Local Laws That Punish Tenants and Landlords for Calls to the Police
Have you been unfairly threatened with eviction or a fine because a call to police or arrest happened at your home or on your property? If so, the ACLU of Illinois wants to hear about it.
Many towns and cities in Illinois have laws that punish landlords and tenants by labeling a rental property a “nuisance” when a certain number of calls to police or arrests happen there. In some cases, landlords can be fined for a “nuisance” property, so they respond by evicting their tenants, refusing to renew the lease, or telling tenants not to call 911. This can happen even when the tenant was the victim of the crime or called the police for protection.
However, Illinois recently passed a state statute to protect survivors of domestic or sexual violence and individuals with disabilities from being penalized as a result of calls for help. The new state law says that tenants and landlords who are penalized or threatened with penalties because domestic or sexual violence has occurred at their property, or because of a need for police or emergency assistance as a result of a disability, can ask the courts for help.
If you have been affected by one of these local laws, please tell us your story in the form below.
As a tenant, you may have been affected if:
- Your landlord or the police told you that you could be evicted if you call the police to your home again.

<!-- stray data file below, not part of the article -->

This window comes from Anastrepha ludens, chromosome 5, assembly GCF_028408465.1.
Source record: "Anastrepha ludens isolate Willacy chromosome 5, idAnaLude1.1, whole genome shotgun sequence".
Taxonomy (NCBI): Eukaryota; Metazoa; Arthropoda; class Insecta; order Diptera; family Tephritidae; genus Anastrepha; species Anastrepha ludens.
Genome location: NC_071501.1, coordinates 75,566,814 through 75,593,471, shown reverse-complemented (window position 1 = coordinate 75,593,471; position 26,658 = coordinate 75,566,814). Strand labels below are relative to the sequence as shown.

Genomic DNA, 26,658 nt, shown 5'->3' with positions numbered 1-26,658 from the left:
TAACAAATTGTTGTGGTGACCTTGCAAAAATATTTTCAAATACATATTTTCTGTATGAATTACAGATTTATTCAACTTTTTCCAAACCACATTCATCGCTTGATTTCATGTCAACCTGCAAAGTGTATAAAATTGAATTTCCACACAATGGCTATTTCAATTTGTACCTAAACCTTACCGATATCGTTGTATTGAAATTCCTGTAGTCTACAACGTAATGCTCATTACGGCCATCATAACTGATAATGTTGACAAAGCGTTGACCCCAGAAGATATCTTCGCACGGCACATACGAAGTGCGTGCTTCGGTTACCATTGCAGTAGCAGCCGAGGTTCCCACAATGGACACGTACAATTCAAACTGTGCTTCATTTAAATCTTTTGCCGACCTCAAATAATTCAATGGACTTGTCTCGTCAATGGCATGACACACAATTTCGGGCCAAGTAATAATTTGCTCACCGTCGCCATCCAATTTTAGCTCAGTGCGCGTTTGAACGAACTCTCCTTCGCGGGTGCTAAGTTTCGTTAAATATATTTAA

- You were evicted or experienced another negative housing action because a crime happened at your home, even if you were the victim.
- You were evicted or experienced another negative housing action because of 911 calls relating to your disability or on behalf of another person with a disability.
- You were evicted or experienced another negative housing action because of 911 calls responding to domestic or sexual violence, or to a related crime.
As a landlord, you may have been affected if:
- You were encouraged to evict tenants because they called the police, used police services, or experienced crimes on the property.
- You were warned that you could be fined or face other penalties because of police calls or visits on your property, even when the tenants were the victims of crime or called for police protection.
- You were encouraged to evict a survivor of domestic or sexual violence, or an individual with a disability, because of calls to police or crimes committed on the property.
The ACLU of Illinois provides legal representation on certain matters, but solely where the incident occurred in the state of Illinois, or cases involving residents of Illinois. The organization is not a provider of general legal services; it only litigates cases where there has been a violation of a person’s civil rights, primarily by the government. We do not practice criminal law or generally take cases where rights have been violated by a private entity. After receiving your request, it may take up to two weeks to receive a response from the Intake Department. As such, if your case is extremely time-sensitive, you may wish to consult a private attorney. The ACLU of Illinois cannot provide legal advice unless the organization has accepted your case. The receipt of and/or response to your inquiry does not indicate the acceptance of your case.
Please tell us by filling out the form below. Be sure to read about our Intake Procedures before filling out this form. We receive many requests for help, so please bear with us as we try to get to your request. We'll let you know whether we can give you legal assistance. If we can't, we'll try to find another organization that may be better equipped to help.